I stumbled on an article in the Telegraph by Richard Wiseman. Wiseman ran a study for ten years, selecting both lucky and unlucky people, and looked for common traits among them. We think of luck as something outside of our control. Some of it is: there’s nothing you can do to improve your odds in matters of pure chance like the lottery. But what you can do is look for opportunity.
Consider one experiment, of which Wiseman writes:
I gave both lucky and unlucky people a newspaper, and asked them to look through it and tell me how many photographs were inside. On average, the unlucky people took about two minutes to count the photographs, whereas the lucky people took just seconds. Why? Because the second page of the newspaper contained the message: “Stop counting. There are 43 photographs in this newspaper.” This message took up half of the page and was written in type that was more than 2 inches high. It was staring everyone straight in the face, but the unlucky people tended to miss it and the lucky people tended to spot it.
We are all human, and our brains all operate in similar ways. One of the things that our brains spend a lot of time doing is deciding what’s important and what’s not before we ever consciously think about it. That’s good, because you’d rather not spend much time thinking about how to breathe, walk, or eat. But since so many unconscious decisions are going on, your brain sometimes dismisses important things. I’m sure we’re all familiar with the opposite, where your brain makes a big deal out of something unimportant. The good news is that you can train your unconscious mind to be better at noticing the things that matter to you.
Wiseman’s research ties into one of my favorite books: Blink: The Power of Thinking Without Thinking by Malcolm Gladwell. Gladwell spends a lot of time going through different ways that our unconscious mind can, with training, with proper care and feeding, produce miraculous results. He and Wiseman also show how badly we can go astray when we abandon responsibility for what we feed our brains.
I’d like to note one important implication this has for IT folks, both for sysadmins and for front-line support people. A computer professional thinks differently from the people who rely on them. That’s good, because you need someone who thinks in the same framework that the creators of computer hardware and software do. However, that can’t be the only thing that an IT person knows how to do. An IT person must be a translator: they must help messages get from the creators of software to the users. This is like being a lucky person around unlucky people: because you are thinking differently, you will see different opportunities, you will take different paths, and it may be a little frustrating that the “unlucky” users don’t seem to follow your logic and don’t understand your advice. Be patient. In both cases, the skills can be learned.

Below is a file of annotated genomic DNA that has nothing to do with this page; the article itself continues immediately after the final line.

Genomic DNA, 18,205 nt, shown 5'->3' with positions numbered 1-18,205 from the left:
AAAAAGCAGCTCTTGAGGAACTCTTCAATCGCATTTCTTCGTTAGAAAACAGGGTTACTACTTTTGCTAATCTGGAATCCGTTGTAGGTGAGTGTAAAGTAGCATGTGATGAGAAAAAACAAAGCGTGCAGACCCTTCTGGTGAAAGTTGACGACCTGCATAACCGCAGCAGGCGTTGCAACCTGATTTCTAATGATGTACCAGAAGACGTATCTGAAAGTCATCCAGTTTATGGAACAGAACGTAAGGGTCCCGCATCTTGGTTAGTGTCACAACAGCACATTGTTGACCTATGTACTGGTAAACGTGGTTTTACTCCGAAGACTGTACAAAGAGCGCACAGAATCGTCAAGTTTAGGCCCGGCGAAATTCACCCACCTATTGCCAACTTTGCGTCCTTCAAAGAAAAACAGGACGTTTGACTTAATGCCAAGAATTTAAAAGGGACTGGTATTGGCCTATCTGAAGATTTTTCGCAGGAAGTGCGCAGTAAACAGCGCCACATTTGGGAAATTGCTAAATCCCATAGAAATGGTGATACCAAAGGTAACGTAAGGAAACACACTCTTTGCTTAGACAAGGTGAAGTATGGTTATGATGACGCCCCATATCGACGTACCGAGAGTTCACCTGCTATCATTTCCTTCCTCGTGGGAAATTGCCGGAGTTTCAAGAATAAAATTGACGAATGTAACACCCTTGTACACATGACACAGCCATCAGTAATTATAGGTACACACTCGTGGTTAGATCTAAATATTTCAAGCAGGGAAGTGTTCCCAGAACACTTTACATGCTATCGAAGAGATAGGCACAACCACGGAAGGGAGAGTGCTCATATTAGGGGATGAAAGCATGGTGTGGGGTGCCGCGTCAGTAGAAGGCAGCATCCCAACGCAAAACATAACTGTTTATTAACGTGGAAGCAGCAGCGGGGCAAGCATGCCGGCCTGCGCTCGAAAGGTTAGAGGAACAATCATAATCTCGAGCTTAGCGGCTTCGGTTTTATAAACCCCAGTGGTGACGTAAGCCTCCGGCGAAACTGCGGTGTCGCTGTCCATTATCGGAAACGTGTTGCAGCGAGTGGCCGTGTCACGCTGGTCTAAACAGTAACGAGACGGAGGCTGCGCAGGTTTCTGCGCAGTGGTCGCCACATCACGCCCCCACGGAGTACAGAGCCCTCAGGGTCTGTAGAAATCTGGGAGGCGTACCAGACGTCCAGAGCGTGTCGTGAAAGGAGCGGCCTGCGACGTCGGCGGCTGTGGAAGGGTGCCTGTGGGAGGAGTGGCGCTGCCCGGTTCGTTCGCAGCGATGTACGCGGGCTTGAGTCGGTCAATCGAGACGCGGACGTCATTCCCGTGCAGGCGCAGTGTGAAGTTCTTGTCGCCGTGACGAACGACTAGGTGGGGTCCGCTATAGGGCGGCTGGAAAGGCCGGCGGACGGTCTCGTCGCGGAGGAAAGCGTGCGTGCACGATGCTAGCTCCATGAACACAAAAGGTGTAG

Learning how to communicate with users takes years. Learning how to be lucky is also time-consuming, but Wiseman provides us with some more compact advice.
Unlucky people often fail to follow their intuition when making a choice, whereas lucky people tend to respect hunches. Lucky people are interested in how they both think and feel about the various options, rather than simply looking at the rational side of the situation. […] Unlucky people tend to be creatures of routine. They tend to take the same route to and from work and talk to the same types of people at parties. In contrast, many lucky people try to introduce variety into their lives. For example, one person described how he thought of a colour before arriving at a party and then introduced himself to people wearing that colour. This kind of behaviour boosts the likelihood of chance opportunities by introducing variety. […] Lucky people tend to see the positive side of their ill fortune. They imagine how things could have been worse.
None of these things are inherent to a person: you can learn to change your mind, and you should. Do these things work? Wiseman claims that they do:
I asked a group of lucky and unlucky volunteers to spend a month carrying out exercises designed to help them think and behave like a lucky person. These exercises helped them spot chance opportunities, listen to their intuition, expect to be lucky, and be more resilient to bad luck. One month later, the volunteers returned and described what had happened. The results were dramatic: 80 per cent of people were now happier, more satisfied with their lives and, perhaps most important of all, luckier.